Bloomberg Law
Dec. 23, 2021, 3:21 AM

Supreme Court to Hold Special Session on Biden Vaccine Rules (1)

Greg Stohr
Greg Stohr
Bloomberg News

The U.S. Supreme Court said it would hear arguments on an expedited basis on President Joe Biden’s Covid-19 shot-or-test rule for large employers and his separate vaccine mandate for health-care workers.

The justices will hear both cases at a special Jan. 7 session, weighing whether to let the rules take effect in the face of a barrage of legal challenges. The cases will test the power of the federal government to tackle a pandemic that has killed more than 800,000 Americans.

The more sweeping clash involves an emergency Occupational Safety and Health Administration rule that requires employers with 100 or more workers to make them get vaccinated or be tested regularly.

The justices will hear arguments from business groups and Republican-led states. They argue that OSHA exceeded the powers Congress gave the agency and that the federal government lacks constitutional authority to issue such a sweeping mandate.

“The goal of getting more Americans vaccinated does not allow the executive branch to use regulatory fiat to achieve a significant social, economic, and political change via the limited emergency power that Congress authorized,” 26 business groups led by the National Federation of Independent Business argued.

Ohio is leading a separate group of 27 states challenging the OSHA rule.

A Different Challenge

The rule had been set to take effect Jan. 4, though the agency had said it wouldn’t start issuing citations before Jan. 10. A Cincinnati-based federal appeals court backed the administration in a 2-1 decision.

“The record establishes that Covid-19 has continued to spread, mutate, kill, and block the safe return of American workers to their jobs,” Judge Jane B. Stranch wrote for the court. “To protect workers, OSHA can and must be able to respond to dangers as they evolve.”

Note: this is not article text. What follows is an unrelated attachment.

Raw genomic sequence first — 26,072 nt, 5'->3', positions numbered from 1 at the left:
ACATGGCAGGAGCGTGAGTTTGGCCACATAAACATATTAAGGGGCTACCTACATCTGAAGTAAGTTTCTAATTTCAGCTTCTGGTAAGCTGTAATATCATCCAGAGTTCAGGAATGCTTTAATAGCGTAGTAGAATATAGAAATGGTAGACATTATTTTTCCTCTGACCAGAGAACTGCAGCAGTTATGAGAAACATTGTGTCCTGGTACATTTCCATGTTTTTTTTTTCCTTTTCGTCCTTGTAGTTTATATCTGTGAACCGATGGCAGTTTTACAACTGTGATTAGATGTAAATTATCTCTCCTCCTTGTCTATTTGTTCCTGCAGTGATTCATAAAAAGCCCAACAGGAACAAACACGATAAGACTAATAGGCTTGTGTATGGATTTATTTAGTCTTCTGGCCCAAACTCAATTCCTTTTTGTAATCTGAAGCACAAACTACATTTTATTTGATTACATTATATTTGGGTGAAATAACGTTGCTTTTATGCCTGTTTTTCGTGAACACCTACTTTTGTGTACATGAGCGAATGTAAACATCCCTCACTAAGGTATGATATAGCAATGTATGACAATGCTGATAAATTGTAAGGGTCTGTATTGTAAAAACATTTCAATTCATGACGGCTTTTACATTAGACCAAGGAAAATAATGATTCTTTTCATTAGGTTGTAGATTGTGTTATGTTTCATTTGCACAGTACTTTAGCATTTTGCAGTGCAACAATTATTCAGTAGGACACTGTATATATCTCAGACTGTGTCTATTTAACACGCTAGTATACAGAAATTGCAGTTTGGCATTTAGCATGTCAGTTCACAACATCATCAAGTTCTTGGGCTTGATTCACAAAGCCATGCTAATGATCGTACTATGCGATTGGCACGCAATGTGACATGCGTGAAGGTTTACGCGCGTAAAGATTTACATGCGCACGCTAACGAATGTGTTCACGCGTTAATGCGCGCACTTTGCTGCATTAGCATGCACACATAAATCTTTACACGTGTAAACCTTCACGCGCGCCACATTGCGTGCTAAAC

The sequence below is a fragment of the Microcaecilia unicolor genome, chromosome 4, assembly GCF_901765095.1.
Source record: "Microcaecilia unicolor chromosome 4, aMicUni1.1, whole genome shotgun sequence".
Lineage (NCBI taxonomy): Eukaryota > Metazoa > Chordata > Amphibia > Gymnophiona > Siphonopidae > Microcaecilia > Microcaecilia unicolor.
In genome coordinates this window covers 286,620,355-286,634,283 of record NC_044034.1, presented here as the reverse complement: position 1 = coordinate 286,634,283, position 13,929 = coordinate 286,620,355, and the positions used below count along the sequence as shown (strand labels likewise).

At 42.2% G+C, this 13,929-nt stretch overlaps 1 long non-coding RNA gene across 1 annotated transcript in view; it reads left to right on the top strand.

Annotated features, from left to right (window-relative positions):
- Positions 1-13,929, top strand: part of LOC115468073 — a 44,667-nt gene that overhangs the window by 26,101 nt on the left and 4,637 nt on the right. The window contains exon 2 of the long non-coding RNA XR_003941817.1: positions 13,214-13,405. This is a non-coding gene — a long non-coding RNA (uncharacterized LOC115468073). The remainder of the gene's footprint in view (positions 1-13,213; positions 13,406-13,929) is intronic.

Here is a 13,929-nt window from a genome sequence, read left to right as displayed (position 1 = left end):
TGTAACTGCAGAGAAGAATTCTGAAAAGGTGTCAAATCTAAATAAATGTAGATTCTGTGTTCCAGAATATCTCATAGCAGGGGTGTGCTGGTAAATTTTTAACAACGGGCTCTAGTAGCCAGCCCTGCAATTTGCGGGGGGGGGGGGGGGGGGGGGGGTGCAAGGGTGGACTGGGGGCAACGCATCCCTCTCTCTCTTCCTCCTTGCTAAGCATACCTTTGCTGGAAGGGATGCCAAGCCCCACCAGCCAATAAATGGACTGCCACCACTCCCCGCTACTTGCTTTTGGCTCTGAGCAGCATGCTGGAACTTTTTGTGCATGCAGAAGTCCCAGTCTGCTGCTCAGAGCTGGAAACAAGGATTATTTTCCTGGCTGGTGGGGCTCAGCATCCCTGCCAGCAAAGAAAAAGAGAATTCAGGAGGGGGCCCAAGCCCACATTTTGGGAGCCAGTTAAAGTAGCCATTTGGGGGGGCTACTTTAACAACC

The Supreme Court has backed vaccine mandates in other contexts, rejecting challenges to state rules even if they don’t let people opt out for religious reasons. But the latest cases involve different issues about the power of administrative agencies and the federal government.

The other rule, issued by the Centers for Medicare & Medicaid Services, requires vaccinations for employees at facilities that participate in the Medicare and Medicaid health-care programs. The rule requires facilities to provide medical and religious exemptions.

“Delaying the rule would cause serious, tangible harm to public health,” the administration argued. “If the rule remains stayed during this winter’s anticipated Covid-19 surge, hundreds and potentially thousands of patients may die at hospitals, nursing homes, and other facilities participating in Medicare and Medicaid as the result of Covid-19 infections transmitted to them by staff.”

Earlier: Supreme Court Leaves New Mexico’s Vaccine Mandate in Force

Lower courts are divided on the CMS mandate, and the administration is currently barred from enforcing the rule in about half the country. The rule is being challenged by separate groups of states led by Missouri and Louisiana.

In siding with the Missouri group, U.S. District Judge Matthew Schelp said that “the nature and breadth of the CMS mandate requires clear authorization from Congress -- and Congress has provided none.”

White House Press Secretary Jen Psaki, in a statement late Wednesday night, said “at a critical moment for the nation’s health, the OSHA vaccination or testing rule ensures that employers are protecting their employees and the CMS health care vaccination requirement ensures that providers are protecting their patients.

“We are confident in the legal authority for both policies and DOJ will vigorously defend both at the Supreme Court,” she said, referring to the Department of Justice.

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The Jan. 7 arguments will be the third expedited session of the court’s current term, joining a clash over Texas’ ban on most abortions after six weeks and a case about the role of ministers in the execution chamber.

The showdown will also mark a rare instance -- and possibly the first in decades -- of the court hearing arguments on an application for a stay. The court normally resolves those types of requests through written briefs alone.

The justices have been under increased scrutiny in recent months over their handling of the so-called shadow docket, the stream of emergency requests that has become a major chunk of the court’s work. Critics say the court at times doesn’t adequately explain shadow docket decisions, even when they determine the fate of important government policies.

The OSHA cases are National Federation of Independent Business v. Department of Labor, 21A244, and Ohio v. Department of Labor, 21A247. The CMS cases are Biden v. Missouri, 21A240, and Becerra v. Louisiana, 21A241.

(Updates with White House statement, starting in 14th paragraph.)

--With assistance from Robert Wilkens-Iafolla.

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Greg Stohr in Washington at

To contact the editors responsible for this story:
Elizabeth Wasserman at

Greg Stohr, John Harney

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